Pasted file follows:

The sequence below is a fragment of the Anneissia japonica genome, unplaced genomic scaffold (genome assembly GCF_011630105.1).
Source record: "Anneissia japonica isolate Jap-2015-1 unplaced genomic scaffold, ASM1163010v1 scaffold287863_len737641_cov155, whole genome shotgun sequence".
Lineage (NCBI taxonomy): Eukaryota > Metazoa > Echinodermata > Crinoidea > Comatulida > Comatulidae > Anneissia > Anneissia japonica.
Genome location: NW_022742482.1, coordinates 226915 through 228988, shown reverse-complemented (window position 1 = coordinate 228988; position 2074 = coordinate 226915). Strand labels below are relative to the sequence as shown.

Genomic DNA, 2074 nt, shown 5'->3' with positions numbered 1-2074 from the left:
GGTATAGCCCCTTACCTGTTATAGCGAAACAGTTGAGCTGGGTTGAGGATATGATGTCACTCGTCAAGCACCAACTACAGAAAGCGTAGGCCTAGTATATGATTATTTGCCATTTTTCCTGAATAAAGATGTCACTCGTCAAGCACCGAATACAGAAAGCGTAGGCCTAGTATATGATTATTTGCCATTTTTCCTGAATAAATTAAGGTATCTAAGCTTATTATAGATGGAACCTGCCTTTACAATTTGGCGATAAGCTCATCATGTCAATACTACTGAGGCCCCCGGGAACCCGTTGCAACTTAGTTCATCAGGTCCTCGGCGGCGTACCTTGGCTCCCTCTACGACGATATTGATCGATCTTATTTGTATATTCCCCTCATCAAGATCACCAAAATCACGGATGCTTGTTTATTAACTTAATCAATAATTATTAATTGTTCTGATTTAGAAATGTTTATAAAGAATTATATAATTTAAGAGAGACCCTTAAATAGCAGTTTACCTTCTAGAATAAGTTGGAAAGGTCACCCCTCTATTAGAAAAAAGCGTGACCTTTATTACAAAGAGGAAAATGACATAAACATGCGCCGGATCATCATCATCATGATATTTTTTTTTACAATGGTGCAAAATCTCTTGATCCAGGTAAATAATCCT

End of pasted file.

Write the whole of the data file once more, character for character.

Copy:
The sequence below is a fragment of the Anneissia japonica genome, unplaced genomic scaffold (genome assembly GCF_011630105.1).
Source record: "Anneissia japonica isolate Jap-2015-1 unplaced genomic scaffold, ASM1163010v1 scaffold287863_len737641_cov155, whole genome shotgun sequence".
Lineage (NCBI taxonomy): Eukaryota > Metazoa > Echinodermata > Crinoidea > Comatulida > Comatulidae > Anneissia > Anneissia japonica.
Genome location: NW_022742482.1, coordinates 226915 through 228988, shown reverse-complemented (window position 1 = coordinate 228988; position 2074 = coordinate 226915). Strand labels below are relative to the sequence as shown.

Genomic DNA, 2074 nt, shown 5'->3' with positions numbered 1-2074 from the left:
GGTATAGCCCCTTACCTGTTATAGCGAAACAGTTGAGCTGGGTTGAGGATATGATGTCACTCGTCAAGCACCAACTACAGAAAGCGTAGGCCTAGTATATGATTATTTGCCATTTTTCCTGAATAAAGATGTCACTCGTCAAGCACCGAATACAGAAAGCGTAGGCCTAGTATATGATTATTTGCCATTTTTCCTGAATAAATTAAGGTATCTAAGCTTATTATAGATGGAACCTGCCTTTACAATTTGGCGATAAGCTCATCATGTCAATACTACTGAGGCCCCCGGGAACCCGTTGCAACTTAGTTCATCAGGTCCTCGGCGGCGTACCTTGGCTCCCTCTACGACGATATTGATCGATCTTATTTGTATATTCCCCTCATCAAGATCACCAAAATCACGGATGCTTGTTTATTAACTTAATCAATAATTATTAATTGTTCTGATTTAGAAATGTTTATAAAGAATTATATAATTTAAGAGAGACCCTTAAATAGCAGTTTACCTTCTAGAATAAGTTGGAAAGGTCACCCCTCTATTAGAAAAAAGCGTGACCTTTATTACAAAGAGGAAAATGACATAAACATGCGCCGGATCATCATCATCATGATATTTTTTTTTACAATGGTGCAAAATCTCTTGATCCAGGTAAATAATCCT